Beginners to experienced aquarists all make mistakes. Some can cost you dearly, some will make you call yourself an idiot! You may find some of these obvious and others you may never even have heard of yet.
Research & passing on of experience is the best thing you can do to try and eliminate as many mistakes as you can. You will still make mistakes that are a given, but foresight into their prevention will really help to stop you from pulling out your hair!
Common Reef Tank Mistakes Made By Beginners:
- Lack of Patience
- Topping Off with Saltwater
- Adding Damselfish First
- Lack of Research & Planning
- Impulse Buying
- Lack of Maintenance
- Inaccurate Water Testing
- Using Tap Water
- Not Asking for Help
This list is just a quick overview of 18 of the most common mistakes made s you can be aware of them and prevent them from happening to you.
Let’s get down to the good stuff…
1. Lack Of Patience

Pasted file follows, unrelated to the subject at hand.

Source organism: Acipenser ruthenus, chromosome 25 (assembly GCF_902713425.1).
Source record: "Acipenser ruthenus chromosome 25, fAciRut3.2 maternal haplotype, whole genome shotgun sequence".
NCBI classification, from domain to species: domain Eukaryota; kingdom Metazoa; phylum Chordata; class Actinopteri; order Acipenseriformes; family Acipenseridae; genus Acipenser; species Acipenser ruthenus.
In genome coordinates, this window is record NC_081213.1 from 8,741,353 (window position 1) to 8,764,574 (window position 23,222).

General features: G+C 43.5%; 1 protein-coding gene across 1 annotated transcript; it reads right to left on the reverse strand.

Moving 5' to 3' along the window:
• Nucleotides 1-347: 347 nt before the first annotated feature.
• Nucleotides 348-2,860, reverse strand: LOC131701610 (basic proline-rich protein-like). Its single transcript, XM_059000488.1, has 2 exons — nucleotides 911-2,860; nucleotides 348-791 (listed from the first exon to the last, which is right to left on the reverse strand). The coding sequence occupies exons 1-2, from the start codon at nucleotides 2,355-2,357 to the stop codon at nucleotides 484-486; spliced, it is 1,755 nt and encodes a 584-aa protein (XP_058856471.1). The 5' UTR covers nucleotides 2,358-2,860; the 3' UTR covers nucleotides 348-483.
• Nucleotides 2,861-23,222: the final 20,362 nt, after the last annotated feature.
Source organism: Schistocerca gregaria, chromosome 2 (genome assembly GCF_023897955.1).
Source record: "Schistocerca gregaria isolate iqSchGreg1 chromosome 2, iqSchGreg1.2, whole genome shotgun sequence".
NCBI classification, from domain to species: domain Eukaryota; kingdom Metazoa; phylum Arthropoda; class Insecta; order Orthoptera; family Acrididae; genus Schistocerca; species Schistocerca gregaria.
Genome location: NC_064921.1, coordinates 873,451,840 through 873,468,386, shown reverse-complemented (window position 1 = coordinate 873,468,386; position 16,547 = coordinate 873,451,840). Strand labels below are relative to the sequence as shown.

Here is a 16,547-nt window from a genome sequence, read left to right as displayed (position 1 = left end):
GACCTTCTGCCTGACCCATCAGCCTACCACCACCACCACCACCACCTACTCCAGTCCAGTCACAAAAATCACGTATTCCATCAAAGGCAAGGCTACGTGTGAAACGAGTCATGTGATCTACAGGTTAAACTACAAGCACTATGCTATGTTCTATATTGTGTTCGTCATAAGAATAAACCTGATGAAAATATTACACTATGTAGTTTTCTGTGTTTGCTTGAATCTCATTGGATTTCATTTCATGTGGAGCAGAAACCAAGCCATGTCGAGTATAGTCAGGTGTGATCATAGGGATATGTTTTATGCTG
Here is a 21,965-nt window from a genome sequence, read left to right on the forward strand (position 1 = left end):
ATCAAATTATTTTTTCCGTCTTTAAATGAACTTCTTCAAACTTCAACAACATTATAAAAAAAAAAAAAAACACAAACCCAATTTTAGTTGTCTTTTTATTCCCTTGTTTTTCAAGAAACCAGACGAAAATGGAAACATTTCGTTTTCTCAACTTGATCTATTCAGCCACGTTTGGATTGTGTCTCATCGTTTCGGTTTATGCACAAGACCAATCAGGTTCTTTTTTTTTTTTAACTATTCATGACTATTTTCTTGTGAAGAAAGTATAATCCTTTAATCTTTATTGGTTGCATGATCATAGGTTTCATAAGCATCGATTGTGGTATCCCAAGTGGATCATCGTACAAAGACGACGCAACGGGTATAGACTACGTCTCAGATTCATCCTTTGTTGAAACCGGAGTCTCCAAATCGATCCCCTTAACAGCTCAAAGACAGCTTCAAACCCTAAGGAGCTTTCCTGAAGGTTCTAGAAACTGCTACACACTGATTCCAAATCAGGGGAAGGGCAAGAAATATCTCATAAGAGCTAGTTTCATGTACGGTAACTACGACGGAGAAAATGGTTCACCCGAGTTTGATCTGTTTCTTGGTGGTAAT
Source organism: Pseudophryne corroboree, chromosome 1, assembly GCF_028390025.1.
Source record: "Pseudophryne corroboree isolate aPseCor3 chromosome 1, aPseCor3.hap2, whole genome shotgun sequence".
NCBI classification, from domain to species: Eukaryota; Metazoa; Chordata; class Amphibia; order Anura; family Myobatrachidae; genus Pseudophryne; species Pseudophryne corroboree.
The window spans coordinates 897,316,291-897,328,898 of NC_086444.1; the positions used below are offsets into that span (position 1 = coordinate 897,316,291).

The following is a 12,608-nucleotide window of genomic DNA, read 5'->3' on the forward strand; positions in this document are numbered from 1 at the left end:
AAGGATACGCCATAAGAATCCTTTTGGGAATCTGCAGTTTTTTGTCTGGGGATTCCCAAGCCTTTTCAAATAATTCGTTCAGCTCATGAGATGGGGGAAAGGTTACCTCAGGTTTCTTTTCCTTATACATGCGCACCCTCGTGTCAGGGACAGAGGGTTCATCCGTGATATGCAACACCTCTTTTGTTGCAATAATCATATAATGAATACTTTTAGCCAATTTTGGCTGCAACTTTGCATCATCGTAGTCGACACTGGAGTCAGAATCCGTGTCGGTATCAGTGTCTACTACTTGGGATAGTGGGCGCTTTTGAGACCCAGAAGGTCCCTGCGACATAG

We have all fallen prey to this at the beginning of our saltwater journey. As humans, we have become a society of wanting everything now and our aquariums are no different!
Mother nature cannot be rushed and letting your aquariums biological bacteria build to look after the new livestock addition is key to success. Let the cycle fully finish, wait for another week or two (hard I know!), then gradually start adding your livestock.
The more patient you can be with every aspect of your new aquarium, the healthier it will be in the long term, and the less stress it will cause you!
The Only Thing That Happens Fast In A Saltwater Aquarium Is A Tank Crash!
2. Lack of Regular Maintenance
After the initial honeymoon period and the aquarium is going through its algae blooms many aquarists begin to lose faith in their ability to look after a saltwater aquarium. No matter what you try your aquarium looks like crap and you can’t do it anymore!